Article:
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Int J Pediatr Otorhinolaryngol. 2003 Jul;67(7):801-6.

Role of respiratory viruses in children with acute otitis media.

Author information

1
Department of Otolaryngology, Japanese Red Cross Medical Center, Tokyo, Japan

Abstract

OBJECTIVE:

The role of viral infection in acute otitis media (AOM) has not been fully elucidated. We determined the presence of various respiratory viruses in middle ear fluid (MEF) specimens from children with AOM in order to determine whether viral infection or combined effects of viral and bacterial infection enhance or prolong the inflammation in the middle ear, thus worsening clinical outcome.

METHODS:

Multiplex nested reverse transcription-polymerase chain reactions was carried out to detect influenza A and B viruses, respiratory syncytial virus (RSV) types A and B, parainfluenza virus types 1, 2, and 3; rhinovirus; and adenovirus in 93 MEF specimens from 79 children with AOM. And we examined whether viral infection with or without an identifiable bacterial infection affect clinical outcomes in AOM. We considered persistent MEF (fluid accumulation in the middle ear persisting up to 1 month after treatment), early recurrence of AOM (within 1 month after initial improvement), and recurrent AOM (more than three recurrences during 6 months of follow up) as indicators for evaluating clinical outcomes.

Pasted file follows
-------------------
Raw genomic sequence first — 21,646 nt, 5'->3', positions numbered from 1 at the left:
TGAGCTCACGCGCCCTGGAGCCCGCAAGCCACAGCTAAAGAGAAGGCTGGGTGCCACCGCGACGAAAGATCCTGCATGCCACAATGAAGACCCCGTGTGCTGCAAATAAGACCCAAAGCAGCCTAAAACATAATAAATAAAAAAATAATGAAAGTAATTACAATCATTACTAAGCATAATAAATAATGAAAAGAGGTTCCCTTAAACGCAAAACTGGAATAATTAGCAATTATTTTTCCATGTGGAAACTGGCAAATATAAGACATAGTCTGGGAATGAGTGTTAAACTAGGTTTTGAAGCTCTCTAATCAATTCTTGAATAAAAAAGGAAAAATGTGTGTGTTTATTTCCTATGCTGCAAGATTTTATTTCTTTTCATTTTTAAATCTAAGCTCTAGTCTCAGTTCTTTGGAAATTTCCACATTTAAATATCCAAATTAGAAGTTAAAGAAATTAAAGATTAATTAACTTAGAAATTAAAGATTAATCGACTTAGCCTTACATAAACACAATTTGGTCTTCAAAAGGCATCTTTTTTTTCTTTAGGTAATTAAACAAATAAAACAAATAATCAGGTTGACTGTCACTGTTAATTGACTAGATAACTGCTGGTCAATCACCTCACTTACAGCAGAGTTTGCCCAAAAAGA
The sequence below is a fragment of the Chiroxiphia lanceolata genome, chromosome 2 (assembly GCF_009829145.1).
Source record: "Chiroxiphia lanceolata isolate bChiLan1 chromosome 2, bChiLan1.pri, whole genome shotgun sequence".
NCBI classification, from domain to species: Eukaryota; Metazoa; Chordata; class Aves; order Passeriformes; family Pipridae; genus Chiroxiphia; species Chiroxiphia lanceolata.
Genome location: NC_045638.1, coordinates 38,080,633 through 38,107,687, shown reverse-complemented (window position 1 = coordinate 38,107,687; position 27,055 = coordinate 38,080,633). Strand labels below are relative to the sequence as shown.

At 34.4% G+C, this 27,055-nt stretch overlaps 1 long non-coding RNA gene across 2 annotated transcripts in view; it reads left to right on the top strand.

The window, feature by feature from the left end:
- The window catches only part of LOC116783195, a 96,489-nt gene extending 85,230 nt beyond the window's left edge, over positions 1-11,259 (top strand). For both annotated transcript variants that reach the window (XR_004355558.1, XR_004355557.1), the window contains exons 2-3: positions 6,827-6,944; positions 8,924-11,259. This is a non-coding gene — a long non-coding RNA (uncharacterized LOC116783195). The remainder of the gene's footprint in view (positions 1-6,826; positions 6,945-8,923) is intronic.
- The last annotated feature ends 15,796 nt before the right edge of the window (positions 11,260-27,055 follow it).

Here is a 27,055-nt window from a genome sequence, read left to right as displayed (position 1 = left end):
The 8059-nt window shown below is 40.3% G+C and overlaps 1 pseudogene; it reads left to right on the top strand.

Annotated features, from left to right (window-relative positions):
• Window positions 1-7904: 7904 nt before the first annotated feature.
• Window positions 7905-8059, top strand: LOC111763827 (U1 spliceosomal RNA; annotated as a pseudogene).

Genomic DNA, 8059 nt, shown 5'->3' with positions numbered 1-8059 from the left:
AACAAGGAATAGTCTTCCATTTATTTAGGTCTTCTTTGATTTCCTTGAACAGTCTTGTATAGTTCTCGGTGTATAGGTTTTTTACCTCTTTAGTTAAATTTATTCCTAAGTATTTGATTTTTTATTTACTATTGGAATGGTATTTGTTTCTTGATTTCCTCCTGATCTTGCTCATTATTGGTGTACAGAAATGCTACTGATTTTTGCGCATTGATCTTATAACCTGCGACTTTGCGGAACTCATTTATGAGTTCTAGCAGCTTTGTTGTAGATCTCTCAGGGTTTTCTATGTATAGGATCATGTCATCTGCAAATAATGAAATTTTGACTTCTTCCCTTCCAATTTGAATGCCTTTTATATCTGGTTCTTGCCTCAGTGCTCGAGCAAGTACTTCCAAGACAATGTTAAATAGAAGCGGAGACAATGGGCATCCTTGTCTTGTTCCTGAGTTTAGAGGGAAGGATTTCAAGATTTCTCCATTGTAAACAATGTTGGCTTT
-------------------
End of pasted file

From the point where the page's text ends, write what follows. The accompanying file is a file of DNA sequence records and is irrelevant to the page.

RESULTS:

One or more respiratory viruses were detected in 39 specimens (42%); a total of 42 viral infections identified (three specimens were infected by two viruses). Of the 42 infections, RSV type A was detected in 29, adenovirus in eight, rhinovirus in three, and influenza virus in two. RSV accounted for 73% of viral detections. In children younger than 2 years, RSV infection combined with Streptococcus pneumoniae or Hemophilus influenzae infection carried a higher risk for persistent middle ear effusion than infection with RSV infection alone or those bacterial infection alone.

CONCLUSIONS:

Accordingly, vaccination of young children against RSV as well as S. pneumoniae and H. influenzae is important in improving the prognosis in AOM.

PMID:
12791457
[Indexed for MEDLINE]

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